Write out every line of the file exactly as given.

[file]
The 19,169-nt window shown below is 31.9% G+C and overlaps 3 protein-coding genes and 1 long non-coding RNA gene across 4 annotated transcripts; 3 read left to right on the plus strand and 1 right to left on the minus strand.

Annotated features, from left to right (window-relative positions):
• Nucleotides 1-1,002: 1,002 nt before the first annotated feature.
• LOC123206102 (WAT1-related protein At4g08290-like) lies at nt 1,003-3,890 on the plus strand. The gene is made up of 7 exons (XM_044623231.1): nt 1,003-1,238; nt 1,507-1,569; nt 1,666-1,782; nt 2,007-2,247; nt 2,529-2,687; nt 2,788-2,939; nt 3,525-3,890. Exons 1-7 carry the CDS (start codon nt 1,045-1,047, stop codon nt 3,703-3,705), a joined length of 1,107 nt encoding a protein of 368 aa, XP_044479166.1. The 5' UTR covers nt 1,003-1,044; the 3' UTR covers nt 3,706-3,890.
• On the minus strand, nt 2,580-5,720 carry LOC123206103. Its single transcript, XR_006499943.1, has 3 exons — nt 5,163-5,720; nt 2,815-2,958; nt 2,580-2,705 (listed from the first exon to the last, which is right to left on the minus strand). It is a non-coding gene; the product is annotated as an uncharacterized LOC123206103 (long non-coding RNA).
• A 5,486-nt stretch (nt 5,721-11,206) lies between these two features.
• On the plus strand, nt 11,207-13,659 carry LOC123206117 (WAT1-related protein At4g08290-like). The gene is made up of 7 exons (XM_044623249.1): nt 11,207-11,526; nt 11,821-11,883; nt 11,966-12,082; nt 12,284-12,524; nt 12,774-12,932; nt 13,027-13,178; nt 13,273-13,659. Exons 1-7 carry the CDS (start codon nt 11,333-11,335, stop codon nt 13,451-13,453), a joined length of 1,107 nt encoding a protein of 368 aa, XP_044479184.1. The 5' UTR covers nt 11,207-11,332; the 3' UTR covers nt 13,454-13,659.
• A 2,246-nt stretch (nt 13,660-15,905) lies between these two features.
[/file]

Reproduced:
The 19,169-nt window shown below is 31.9% G+C and overlaps 3 protein-coding genes and 1 long non-coding RNA gene across 4 annotated transcripts; 3 read left to right on the plus strand and 1 right to left on the minus strand.

Annotated features, from left to right (window-relative positions):
• Nucleotides 1-1,002: 1,002 nt before the first annotated feature.
• LOC123206102 (WAT1-related protein At4g08290-like) lies at nt 1,003-3,890 on the plus strand. The gene is made up of 7 exons (XM_044623231.1): nt 1,003-1,238; nt 1,507-1,569; nt 1,666-1,782; nt 2,007-2,247; nt 2,529-2,687; nt 2,788-2,939; nt 3,525-3,890. Exons 1-7 carry the CDS (start codon nt 1,045-1,047, stop codon nt 3,703-3,705), a joined length of 1,107 nt encoding a protein of 368 aa, XP_044479166.1. The 5' UTR covers nt 1,003-1,044; the 3' UTR covers nt 3,706-3,890.
• On the minus strand, nt 2,580-5,720 carry LOC123206103. Its single transcript, XR_006499943.1, has 3 exons — nt 5,163-5,720; nt 2,815-2,958; nt 2,580-2,705 (listed from the first exon to the last, which is right to left on the minus strand). It is a non-coding gene; the product is annotated as an uncharacterized LOC123206103 (long non-coding RNA).
• A 5,486-nt stretch (nt 5,721-11,206) lies between these two features.
• On the plus strand, nt 11,207-13,659 carry LOC123206117 (WAT1-related protein At4g08290-like). The gene is made up of 7 exons (XM_044623249.1): nt 11,207-11,526; nt 11,821-11,883; nt 11,966-12,082; nt 12,284-12,524; nt 12,774-12,932; nt 13,027-13,178; nt 13,273-13,659. Exons 1-7 carry the CDS (start codon nt 11,333-11,335, stop codon nt 13,451-13,453), a joined length of 1,107 nt encoding a protein of 368 aa, XP_044479184.1. The 5' UTR covers nt 11,207-11,332; the 3' UTR covers nt 13,454-13,659.
• A 2,246-nt stretch (nt 13,660-15,905) lies between these two features.